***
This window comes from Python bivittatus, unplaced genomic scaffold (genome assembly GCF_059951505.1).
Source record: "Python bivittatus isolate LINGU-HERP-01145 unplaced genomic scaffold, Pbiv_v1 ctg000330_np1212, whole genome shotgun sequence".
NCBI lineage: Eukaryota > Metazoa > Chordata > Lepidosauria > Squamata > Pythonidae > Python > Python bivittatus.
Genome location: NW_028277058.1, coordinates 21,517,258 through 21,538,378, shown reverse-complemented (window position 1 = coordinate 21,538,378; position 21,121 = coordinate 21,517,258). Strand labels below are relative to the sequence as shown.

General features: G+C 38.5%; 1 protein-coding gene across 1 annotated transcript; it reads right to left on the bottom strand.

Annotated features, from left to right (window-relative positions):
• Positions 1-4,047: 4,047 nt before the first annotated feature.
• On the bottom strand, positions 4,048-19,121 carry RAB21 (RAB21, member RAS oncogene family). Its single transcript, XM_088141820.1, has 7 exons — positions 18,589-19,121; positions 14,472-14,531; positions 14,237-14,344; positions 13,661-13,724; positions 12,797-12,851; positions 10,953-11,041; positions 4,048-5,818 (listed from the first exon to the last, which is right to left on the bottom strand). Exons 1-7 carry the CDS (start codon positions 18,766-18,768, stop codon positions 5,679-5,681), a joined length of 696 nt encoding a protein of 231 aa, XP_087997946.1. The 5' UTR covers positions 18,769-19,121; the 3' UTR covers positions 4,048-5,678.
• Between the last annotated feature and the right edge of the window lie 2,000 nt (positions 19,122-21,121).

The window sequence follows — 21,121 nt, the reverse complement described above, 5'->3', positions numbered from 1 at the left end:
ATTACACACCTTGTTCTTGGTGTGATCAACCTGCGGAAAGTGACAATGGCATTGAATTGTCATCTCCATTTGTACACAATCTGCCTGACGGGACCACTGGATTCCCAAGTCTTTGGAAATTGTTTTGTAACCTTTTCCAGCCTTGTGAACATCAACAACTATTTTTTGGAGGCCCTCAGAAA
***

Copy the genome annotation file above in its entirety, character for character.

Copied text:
This window comes from Python bivittatus, unplaced genomic scaffold (genome assembly GCF_059951505.1).
Source record: "Python bivittatus isolate LINGU-HERP-01145 unplaced genomic scaffold, Pbiv_v1 ctg000330_np1212, whole genome shotgun sequence".
NCBI lineage: Eukaryota > Metazoa > Chordata > Lepidosauria > Squamata > Pythonidae > Python > Python bivittatus.
Genome location: NW_028277058.1, coordinates 21,517,258 through 21,538,378, shown reverse-complemented (window position 1 = coordinate 21,538,378; position 21,121 = coordinate 21,517,258). Strand labels below are relative to the sequence as shown.

General features: G+C 38.5%; 1 protein-coding gene across 1 annotated transcript; it reads right to left on the bottom strand.

Annotated features, from left to right (window-relative positions):
• Positions 1-4,047: 4,047 nt before the first annotated feature.
• On the bottom strand, positions 4,048-19,121 carry RAB21 (RAB21, member RAS oncogene family). Its single transcript, XM_088141820.1, has 7 exons — positions 18,589-19,121; positions 14,472-14,531; positions 14,237-14,344; positions 13,661-13,724; positions 12,797-12,851; positions 10,953-11,041; positions 4,048-5,818 (listed from the first exon to the last, which is right to left on the bottom strand). Exons 1-7 carry the CDS (start codon positions 18,766-18,768, stop codon positions 5,679-5,681), a joined length of 696 nt encoding a protein of 231 aa, XP_087997946.1. The 5' UTR covers positions 18,769-19,121; the 3' UTR covers positions 4,048-5,678.
• Between the last annotated feature and the right edge of the window lie 2,000 nt (positions 19,122-21,121).

The window sequence follows — 21,121 nt, the reverse complement described above, 5'->3', positions numbered from 1 at the left end:
ATTACACACCTTGTTCTTGGTGTGATCAACCTGCGGAAAGTGACAATGGCATTGAATTGTCATCTCCATTTGTACACAATCTGCCTGACGGGACCACTGGATTCCCAAGTCTTTGGAAATTGTTTTGTAACCTTTTCCAGCCTTGTGAACATCAACAACTATTTTTTGGAGGCCCTCAGAAA